But it feels to me that both poems exemplify what I think of as Larkin's harsh honesty, that sense of looking at the lives we try to lead in the darkest possible light. Larkin, an enthusiast for New Orleans and swing-era jazz, has a hot feel for rhythm; all his poems swing, and swing hardest at the ends of lines. Pay close, sustained attention to what you see outside your window. The second thing he notices is how the brides and their maids dress in an attempt to reproduce fashion, but succeed only in becoming parodies of style. The continuous rhyming pattern throughout the eight verses and the pattern of unstressed and stressed syllables.
But now the faces have been blurred and their clothing can be vaguely seen and gradually names have been erased. Have each pair or group then write a brief explanation of their choices: why did they break lines where they did? He remains today one of the best-known and most popular British neoformalists. The afternoon was a stiflingly humid one as the train shot past fields with grazing cattle, canal contaminated with industrial wastes, a glass house growing plants, the smell of the grass contrasted with the stale smell of the upholstery, dumped dismantled cars. This may explain why Larkin saw so many wedding parties during an actual train ride in 1955, which gave him the germ of the poem. In the final stanza, Larkin states that the erosion of their form and the changes in culture have transformed the statues into something they weren't originally meant to be.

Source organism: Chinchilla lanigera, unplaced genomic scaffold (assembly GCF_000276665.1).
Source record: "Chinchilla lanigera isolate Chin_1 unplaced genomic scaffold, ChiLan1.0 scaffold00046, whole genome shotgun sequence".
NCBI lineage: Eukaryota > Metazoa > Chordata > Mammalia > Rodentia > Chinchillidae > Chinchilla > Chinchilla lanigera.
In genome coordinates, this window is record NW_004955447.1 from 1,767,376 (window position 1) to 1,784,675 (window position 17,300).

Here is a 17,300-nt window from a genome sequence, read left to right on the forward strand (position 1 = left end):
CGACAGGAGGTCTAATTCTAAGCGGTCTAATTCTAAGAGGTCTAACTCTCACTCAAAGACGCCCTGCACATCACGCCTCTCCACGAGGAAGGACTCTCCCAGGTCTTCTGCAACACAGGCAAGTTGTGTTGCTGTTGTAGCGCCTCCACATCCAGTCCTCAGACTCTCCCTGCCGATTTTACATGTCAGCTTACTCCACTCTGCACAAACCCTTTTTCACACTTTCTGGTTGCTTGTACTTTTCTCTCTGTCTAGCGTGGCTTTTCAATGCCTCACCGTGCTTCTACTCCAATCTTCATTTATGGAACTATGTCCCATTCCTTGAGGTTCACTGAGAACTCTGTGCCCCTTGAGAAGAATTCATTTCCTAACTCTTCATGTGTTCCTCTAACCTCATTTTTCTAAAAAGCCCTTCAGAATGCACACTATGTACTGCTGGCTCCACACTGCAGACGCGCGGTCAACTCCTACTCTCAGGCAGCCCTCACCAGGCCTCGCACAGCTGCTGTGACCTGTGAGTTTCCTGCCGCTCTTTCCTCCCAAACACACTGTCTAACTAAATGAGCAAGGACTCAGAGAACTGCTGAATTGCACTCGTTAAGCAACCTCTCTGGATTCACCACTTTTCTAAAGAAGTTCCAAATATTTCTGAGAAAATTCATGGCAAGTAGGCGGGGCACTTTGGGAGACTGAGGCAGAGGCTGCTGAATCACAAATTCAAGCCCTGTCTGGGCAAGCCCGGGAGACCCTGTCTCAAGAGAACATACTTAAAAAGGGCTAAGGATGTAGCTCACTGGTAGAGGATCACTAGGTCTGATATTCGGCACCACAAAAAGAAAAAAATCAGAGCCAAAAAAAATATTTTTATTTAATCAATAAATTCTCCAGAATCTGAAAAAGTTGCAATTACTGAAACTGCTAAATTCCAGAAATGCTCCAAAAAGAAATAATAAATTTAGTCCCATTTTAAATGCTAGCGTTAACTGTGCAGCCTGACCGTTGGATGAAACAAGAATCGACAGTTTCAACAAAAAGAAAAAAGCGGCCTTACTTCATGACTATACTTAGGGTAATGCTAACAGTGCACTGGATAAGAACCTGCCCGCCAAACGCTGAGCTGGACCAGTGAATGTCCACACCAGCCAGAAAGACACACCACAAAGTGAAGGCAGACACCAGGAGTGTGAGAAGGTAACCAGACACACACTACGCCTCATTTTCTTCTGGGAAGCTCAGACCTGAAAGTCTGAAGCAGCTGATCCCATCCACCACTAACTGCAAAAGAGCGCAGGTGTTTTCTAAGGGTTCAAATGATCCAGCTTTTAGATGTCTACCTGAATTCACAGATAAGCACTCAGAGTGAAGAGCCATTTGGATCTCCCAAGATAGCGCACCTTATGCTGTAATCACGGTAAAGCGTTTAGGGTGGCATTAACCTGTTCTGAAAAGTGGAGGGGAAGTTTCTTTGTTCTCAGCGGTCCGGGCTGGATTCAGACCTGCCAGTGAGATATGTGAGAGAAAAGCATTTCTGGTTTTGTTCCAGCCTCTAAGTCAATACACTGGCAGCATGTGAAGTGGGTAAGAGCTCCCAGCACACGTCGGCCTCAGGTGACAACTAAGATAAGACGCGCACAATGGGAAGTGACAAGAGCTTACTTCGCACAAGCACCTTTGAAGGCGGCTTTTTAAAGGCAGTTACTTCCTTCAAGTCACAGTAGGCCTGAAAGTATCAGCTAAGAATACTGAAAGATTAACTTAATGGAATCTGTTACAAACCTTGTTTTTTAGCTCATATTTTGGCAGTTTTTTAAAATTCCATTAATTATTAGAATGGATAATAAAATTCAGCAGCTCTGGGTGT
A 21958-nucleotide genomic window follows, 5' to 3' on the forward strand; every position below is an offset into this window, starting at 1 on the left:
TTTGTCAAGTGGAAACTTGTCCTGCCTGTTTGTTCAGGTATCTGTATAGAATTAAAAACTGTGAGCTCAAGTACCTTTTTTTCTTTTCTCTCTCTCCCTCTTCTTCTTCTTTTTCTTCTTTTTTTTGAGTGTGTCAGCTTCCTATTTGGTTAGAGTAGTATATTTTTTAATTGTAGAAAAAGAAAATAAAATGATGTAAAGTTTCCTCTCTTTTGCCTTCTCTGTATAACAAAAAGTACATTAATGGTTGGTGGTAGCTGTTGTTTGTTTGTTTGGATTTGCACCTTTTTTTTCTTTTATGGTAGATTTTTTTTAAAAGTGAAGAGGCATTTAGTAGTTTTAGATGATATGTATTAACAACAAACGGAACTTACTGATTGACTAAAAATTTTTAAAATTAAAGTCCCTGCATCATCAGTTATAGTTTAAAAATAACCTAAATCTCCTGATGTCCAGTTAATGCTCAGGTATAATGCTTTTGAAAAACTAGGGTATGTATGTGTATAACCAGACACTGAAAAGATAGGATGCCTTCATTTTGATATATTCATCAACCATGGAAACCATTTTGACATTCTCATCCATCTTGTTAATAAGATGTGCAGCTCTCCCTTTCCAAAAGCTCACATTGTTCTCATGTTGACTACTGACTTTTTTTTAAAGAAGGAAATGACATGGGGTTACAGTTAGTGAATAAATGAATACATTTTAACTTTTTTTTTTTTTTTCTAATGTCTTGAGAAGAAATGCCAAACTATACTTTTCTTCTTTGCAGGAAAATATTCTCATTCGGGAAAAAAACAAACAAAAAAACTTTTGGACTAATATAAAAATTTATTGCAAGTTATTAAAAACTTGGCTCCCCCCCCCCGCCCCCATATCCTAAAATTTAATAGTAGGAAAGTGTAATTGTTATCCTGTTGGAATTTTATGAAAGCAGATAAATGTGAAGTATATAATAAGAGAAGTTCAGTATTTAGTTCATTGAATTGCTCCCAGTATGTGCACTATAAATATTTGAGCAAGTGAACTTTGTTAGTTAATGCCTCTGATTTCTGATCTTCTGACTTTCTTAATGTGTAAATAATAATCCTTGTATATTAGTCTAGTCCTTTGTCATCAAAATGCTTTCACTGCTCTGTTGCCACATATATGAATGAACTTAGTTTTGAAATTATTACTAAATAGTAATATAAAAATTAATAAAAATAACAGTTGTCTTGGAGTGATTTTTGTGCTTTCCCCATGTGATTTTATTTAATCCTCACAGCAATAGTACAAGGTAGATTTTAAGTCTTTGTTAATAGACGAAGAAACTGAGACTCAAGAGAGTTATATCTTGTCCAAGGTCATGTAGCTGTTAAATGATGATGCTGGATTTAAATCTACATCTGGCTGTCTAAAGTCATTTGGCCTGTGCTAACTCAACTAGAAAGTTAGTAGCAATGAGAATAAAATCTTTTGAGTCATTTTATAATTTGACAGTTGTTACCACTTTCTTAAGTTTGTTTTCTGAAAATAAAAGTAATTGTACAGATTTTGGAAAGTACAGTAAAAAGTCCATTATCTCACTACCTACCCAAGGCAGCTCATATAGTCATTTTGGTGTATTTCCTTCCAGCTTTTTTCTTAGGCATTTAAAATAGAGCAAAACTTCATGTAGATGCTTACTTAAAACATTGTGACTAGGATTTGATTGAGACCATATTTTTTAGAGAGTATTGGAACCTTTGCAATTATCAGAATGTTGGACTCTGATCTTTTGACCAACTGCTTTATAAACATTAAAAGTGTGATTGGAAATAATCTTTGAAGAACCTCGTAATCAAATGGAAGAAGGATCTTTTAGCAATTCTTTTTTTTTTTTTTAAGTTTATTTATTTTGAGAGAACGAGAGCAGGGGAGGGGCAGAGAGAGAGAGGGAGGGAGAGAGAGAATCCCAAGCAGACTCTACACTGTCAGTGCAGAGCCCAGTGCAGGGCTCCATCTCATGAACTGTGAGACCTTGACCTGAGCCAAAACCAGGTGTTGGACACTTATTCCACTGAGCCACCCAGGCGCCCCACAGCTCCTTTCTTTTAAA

All down the line Fresh couples climbed aboard: the rest stood round; The last confetti and advice were thrown, And, as we moved, each face seemed to define Just what it saw departing: children frowned At something dull; fathers had never known Success so huge and wholly farcical; The women shared The secret like a happy funeral; While girls, gripping their handbags tighter, stared At a religious wounding. The poem's narrator describes the scenery and smells of the countryside and towns through which the largely empty train passes. I came to Larkin quite late and read this about 10 years ago after reading Andrew Motion's biography of Larkin. Another one of Larkin's thin volumes of poetry. In the 1950s, British tax law made the Whitsun weekend a financially advantageous time to be married.
None of this cares for us. On the other, several British tax codes in the 1950s and a long holiday season made the Whitsun weekend even more opportune a moment to marry. Larkin examines this poem, even from the point of the love couple. When the artist made their sculpture, he made their clear images and names at the base. As you turn those notes into a poem, think about ways to create a sense of movement within language itself. The day is a Whitsun Day on which the British Government frees marriage taxes for one day.
Another change since the War has been the emergence of a new custom — Plough Sunday — which occurs the day before Plough Monday. Are there any other journeys in the poem? Stanza 7 It is worth noting that more personality is given to the inanimate British countryside — of which we get only description — than is giving to the people that Larkin strove to describe. The tomb of Earl of Arundel and his wife is speaking of this changing time. Yet the power of this final image lies not in the Romantic allusion, but in how Larkin uses a cliché, a shower of arrows. Larkin's letters mention two journeys, one to not at Whit, some weddings , and one to London not at Whit, no weddings , that may have been conflated in the poem.